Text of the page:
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  • So how do dictionaries define marriage, anyway?

Comments Apr 30, 2015 3:22 pm

Perhaps one of the attorneys arguing for requiring all the states to recognize same-sex marriages could have responded to Chief Justice Roberts's citation of dictionaries as precedental legal authorities the same way Justice Elena Kagan responded  to the assertion by the lead attorney for those opposing same-sex marriages, that the decision should be left to the "democratic process," where the people discuss and issue and "persuade."  Kagan replied, "Mr. Bursch, we don't live in a pure democracy.  We live in a constitutional democracy.  And the Constitution imposes limits on what people can do ...".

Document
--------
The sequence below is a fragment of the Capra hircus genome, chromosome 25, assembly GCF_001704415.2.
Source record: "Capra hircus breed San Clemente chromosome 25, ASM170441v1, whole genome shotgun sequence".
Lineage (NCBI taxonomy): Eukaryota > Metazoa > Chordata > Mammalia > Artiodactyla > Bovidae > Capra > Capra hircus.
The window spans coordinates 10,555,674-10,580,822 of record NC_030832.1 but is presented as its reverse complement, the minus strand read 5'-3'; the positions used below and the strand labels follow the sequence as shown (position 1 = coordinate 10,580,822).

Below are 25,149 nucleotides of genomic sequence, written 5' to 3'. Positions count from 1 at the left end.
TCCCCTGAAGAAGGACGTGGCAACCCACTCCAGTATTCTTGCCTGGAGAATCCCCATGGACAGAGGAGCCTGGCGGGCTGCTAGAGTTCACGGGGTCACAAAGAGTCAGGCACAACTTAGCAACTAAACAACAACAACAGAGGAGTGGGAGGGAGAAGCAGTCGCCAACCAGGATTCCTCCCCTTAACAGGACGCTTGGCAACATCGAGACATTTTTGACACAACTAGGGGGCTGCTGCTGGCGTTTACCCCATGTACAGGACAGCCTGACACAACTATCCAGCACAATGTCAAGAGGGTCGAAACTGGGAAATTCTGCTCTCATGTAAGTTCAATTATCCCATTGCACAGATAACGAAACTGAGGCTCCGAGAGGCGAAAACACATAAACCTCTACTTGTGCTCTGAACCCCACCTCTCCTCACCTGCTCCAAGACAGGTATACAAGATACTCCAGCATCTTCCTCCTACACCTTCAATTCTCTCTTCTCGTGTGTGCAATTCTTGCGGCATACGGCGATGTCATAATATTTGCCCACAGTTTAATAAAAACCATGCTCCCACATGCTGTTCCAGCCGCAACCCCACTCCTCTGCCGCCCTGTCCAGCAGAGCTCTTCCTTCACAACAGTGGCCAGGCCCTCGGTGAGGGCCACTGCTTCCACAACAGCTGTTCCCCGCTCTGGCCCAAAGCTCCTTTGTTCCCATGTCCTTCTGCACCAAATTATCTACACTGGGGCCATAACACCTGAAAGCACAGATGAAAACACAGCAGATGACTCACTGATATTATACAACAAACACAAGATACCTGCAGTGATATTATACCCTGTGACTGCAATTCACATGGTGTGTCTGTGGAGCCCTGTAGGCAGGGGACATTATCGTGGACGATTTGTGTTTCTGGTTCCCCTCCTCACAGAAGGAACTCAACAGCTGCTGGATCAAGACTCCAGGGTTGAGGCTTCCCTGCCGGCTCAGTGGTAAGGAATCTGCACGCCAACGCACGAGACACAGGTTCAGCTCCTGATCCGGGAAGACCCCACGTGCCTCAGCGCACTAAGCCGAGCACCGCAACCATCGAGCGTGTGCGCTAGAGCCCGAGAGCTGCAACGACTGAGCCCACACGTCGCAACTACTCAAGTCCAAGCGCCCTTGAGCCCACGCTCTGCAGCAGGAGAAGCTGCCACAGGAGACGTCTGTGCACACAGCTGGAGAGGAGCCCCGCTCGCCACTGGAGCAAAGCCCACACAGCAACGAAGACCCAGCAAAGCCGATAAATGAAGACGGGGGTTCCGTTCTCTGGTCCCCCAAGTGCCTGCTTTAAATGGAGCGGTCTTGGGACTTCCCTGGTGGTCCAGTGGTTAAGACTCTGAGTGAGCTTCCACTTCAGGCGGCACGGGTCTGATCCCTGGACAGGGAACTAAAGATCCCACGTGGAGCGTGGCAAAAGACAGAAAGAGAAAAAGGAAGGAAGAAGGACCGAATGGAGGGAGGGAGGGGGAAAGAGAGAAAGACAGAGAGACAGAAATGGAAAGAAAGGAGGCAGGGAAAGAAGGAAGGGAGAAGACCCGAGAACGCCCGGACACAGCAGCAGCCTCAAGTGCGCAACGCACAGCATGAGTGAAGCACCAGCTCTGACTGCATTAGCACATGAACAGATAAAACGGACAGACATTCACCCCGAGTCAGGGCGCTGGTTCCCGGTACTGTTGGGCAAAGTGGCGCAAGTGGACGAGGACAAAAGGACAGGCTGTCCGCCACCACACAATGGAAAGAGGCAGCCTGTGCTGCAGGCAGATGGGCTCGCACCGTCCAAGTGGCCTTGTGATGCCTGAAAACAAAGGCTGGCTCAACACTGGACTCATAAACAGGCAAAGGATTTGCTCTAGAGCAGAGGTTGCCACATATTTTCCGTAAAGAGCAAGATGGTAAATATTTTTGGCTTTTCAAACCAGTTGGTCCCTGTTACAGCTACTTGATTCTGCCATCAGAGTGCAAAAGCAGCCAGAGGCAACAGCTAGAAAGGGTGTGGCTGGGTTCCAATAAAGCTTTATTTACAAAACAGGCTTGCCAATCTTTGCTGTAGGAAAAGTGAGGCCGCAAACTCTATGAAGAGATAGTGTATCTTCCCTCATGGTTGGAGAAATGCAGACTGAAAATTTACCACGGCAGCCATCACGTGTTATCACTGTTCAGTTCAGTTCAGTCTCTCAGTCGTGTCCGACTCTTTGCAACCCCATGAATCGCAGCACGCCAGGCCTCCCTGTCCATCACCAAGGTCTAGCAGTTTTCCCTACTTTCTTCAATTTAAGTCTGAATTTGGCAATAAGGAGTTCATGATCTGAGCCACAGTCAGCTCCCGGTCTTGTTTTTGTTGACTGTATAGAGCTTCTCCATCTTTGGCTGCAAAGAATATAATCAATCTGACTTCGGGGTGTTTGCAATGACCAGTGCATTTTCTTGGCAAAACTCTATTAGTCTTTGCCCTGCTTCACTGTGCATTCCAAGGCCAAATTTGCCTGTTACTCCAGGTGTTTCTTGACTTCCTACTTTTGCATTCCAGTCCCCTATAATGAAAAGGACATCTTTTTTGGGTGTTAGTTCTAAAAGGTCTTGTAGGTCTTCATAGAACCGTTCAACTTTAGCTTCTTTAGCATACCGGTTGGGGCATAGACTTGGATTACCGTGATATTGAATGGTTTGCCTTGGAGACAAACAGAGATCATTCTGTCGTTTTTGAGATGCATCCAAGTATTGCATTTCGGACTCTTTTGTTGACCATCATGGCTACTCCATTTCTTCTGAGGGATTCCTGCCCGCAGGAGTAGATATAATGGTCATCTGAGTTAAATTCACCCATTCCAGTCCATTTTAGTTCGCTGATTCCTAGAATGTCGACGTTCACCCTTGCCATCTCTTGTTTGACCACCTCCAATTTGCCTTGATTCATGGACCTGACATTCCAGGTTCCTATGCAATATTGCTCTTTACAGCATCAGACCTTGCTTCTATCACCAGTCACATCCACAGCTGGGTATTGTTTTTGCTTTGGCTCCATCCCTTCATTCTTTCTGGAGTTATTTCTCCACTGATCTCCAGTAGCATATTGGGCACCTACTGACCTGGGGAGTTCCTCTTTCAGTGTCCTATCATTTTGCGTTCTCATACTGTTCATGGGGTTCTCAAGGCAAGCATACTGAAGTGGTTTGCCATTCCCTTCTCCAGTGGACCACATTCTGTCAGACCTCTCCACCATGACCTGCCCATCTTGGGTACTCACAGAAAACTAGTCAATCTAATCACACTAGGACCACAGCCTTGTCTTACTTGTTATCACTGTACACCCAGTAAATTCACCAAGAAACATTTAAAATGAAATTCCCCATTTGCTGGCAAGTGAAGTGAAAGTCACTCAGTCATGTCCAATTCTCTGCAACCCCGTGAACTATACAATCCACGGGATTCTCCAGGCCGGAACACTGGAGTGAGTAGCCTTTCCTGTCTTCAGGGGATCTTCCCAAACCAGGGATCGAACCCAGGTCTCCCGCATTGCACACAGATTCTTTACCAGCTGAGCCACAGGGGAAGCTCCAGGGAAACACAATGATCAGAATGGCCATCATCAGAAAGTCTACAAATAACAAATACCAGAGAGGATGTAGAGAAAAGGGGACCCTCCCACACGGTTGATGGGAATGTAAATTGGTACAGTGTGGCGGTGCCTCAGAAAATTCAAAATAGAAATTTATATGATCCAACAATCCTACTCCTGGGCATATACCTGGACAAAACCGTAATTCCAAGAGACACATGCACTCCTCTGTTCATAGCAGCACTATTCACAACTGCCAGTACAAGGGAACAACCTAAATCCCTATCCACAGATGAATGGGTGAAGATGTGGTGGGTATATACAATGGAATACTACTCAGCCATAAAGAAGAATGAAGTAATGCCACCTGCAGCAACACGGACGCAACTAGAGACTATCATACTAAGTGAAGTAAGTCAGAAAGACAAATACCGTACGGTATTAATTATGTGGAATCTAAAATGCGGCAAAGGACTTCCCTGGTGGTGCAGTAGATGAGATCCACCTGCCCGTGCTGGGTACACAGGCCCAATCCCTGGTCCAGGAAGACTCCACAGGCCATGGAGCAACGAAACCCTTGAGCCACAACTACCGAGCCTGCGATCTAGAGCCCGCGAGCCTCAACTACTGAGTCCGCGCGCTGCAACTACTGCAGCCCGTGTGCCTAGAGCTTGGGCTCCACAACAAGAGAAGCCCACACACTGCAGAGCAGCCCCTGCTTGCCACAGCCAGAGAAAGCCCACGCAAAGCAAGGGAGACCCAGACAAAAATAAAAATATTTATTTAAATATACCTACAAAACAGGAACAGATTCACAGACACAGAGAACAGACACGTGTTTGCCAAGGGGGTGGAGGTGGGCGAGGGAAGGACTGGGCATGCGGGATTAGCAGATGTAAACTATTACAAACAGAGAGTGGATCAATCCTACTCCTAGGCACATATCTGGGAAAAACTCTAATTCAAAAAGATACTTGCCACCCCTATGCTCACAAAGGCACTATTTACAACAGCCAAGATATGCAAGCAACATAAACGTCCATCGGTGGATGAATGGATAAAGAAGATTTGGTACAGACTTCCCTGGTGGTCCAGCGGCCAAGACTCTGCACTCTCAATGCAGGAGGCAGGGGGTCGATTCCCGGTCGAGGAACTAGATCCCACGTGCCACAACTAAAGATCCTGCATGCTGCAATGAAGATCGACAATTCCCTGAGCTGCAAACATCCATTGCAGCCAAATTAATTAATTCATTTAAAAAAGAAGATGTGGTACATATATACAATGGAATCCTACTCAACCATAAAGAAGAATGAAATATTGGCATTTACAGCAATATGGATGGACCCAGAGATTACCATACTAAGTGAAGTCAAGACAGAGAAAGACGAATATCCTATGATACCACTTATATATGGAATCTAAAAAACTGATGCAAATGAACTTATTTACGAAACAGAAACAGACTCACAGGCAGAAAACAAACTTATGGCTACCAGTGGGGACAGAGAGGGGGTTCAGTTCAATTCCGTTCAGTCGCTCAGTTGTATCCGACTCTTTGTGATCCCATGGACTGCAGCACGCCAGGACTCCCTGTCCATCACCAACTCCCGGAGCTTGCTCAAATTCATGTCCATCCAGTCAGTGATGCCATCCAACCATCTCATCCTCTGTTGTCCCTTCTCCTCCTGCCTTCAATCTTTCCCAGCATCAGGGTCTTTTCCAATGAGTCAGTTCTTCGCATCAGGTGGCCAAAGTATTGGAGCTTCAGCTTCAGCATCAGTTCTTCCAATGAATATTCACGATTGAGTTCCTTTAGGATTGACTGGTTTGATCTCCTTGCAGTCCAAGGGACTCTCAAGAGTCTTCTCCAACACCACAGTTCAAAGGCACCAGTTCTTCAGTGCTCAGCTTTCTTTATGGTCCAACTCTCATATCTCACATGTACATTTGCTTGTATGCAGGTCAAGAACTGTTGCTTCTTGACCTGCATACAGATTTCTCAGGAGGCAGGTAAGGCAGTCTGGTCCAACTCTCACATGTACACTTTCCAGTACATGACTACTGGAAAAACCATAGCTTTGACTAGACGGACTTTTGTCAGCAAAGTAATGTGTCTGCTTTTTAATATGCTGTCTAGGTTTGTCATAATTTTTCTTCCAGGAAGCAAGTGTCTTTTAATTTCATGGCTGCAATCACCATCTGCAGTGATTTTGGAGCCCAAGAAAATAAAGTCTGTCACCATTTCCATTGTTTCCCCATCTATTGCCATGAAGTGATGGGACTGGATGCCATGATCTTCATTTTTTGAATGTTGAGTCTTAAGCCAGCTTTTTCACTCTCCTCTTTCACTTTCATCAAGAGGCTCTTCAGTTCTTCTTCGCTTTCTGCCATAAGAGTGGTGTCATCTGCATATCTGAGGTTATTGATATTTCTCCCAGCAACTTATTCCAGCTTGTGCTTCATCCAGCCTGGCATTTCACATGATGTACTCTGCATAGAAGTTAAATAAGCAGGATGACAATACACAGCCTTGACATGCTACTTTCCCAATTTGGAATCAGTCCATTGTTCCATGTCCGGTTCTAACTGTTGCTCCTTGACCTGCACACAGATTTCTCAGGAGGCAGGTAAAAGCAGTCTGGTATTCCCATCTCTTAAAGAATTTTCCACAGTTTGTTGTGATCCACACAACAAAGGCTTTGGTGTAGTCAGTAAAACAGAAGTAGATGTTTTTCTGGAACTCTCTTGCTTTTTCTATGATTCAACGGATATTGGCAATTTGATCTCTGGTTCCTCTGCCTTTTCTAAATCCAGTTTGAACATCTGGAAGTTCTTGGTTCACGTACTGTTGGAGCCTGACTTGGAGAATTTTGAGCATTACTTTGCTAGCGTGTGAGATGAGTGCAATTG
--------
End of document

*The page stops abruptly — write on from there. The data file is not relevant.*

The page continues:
Here, the response would be, "Justice Roberts, we don't live in a pure lexicocracy [sic]."


Reply to at 3:22 pm Apr 30, 2015 10:44 pm

Not only that.  Marriage gets defined very differently in lots of places around the world. Among the Nuer of southern Sudan, a woman can marry a ghost, or be classified as a "bull" and marry another woman.  Muslims who follow the Qu'ran can have marriages that include one man and up to four women.  The Nayar of southern India, along with some Tibetan groups and some Nigerian groups on the Jos Plateau, practice polyandry, with one woman marrying several men.  It's a big world out there.  Americans who claim "tradition" as their moral compass are only referring to one "tradition."  There are a lot of others.  And as the world shrinks, many of those "others" are relocating to plenty of other places, including the U.S.

Reply to at 10:44 pm